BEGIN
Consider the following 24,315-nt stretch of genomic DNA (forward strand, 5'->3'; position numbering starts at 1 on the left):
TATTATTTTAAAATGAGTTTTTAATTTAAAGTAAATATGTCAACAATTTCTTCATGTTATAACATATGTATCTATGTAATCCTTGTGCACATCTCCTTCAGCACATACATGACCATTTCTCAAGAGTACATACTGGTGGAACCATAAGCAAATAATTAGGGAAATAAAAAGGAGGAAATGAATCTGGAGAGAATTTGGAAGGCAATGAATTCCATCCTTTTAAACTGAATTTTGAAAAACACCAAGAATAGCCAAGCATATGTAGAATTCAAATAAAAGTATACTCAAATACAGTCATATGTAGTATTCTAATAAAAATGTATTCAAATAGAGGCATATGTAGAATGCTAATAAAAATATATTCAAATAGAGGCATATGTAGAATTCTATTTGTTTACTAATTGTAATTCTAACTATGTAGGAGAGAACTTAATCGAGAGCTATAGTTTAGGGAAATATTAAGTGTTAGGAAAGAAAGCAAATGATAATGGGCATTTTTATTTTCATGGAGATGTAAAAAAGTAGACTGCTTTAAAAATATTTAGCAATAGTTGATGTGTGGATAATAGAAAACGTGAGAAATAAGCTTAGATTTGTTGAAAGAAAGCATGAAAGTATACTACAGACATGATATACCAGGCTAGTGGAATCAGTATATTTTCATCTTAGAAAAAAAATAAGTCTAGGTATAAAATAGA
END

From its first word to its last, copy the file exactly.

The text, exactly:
Consider the following 24,315-nt stretch of genomic DNA (forward strand, 5'->3'; position numbering starts at 1 on the left):
TATTATTTTAAAATGAGTTTTTAATTTAAAGTAAATATGTCAACAATTTCTTCATGTTATAACATATGTATCTATGTAATCCTTGTGCACATCTCCTTCAGCACATACATGACCATTTCTCAAGAGTACATACTGGTGGAACCATAAGCAAATAATTAGGGAAATAAAAAGGAGGAAATGAATCTGGAGAGAATTTGGAAGGCAATGAATTCCATCCTTTTAAACTGAATTTTGAAAAACACCAAGAATAGCCAAGCATATGTAGAATTCAAATAAAAGTATACTCAAATACAGTCATATGTAGTATTCTAATAAAAATGTATTCAAATAGAGGCATATGTAGAATGCTAATAAAAATATATTCAAATAGAGGCATATGTAGAATTCTATTTGTTTACTAATTGTAATTCTAACTATGTAGGAGAGAACTTAATCGAGAGCTATAGTTTAGGGAAATATTAAGTGTTAGGAAAGAAAGCAAATGATAATGGGCATTTTTATTTTCATGGAGATGTAAAAAAGTAGACTGCTTTAAAAATATTTAGCAATAGTTGATGTGTGGATAATAGAAAACGTGAGAAATAAGCTTAGATTTGTTGAAAGAAAGCATGAAAGTATACTACAGACATGATATACCAGGCTAGTGGAATCAGTATATTTTCATCTTAGAAAAAAAATAAGTCTAGGTATAAAATAGA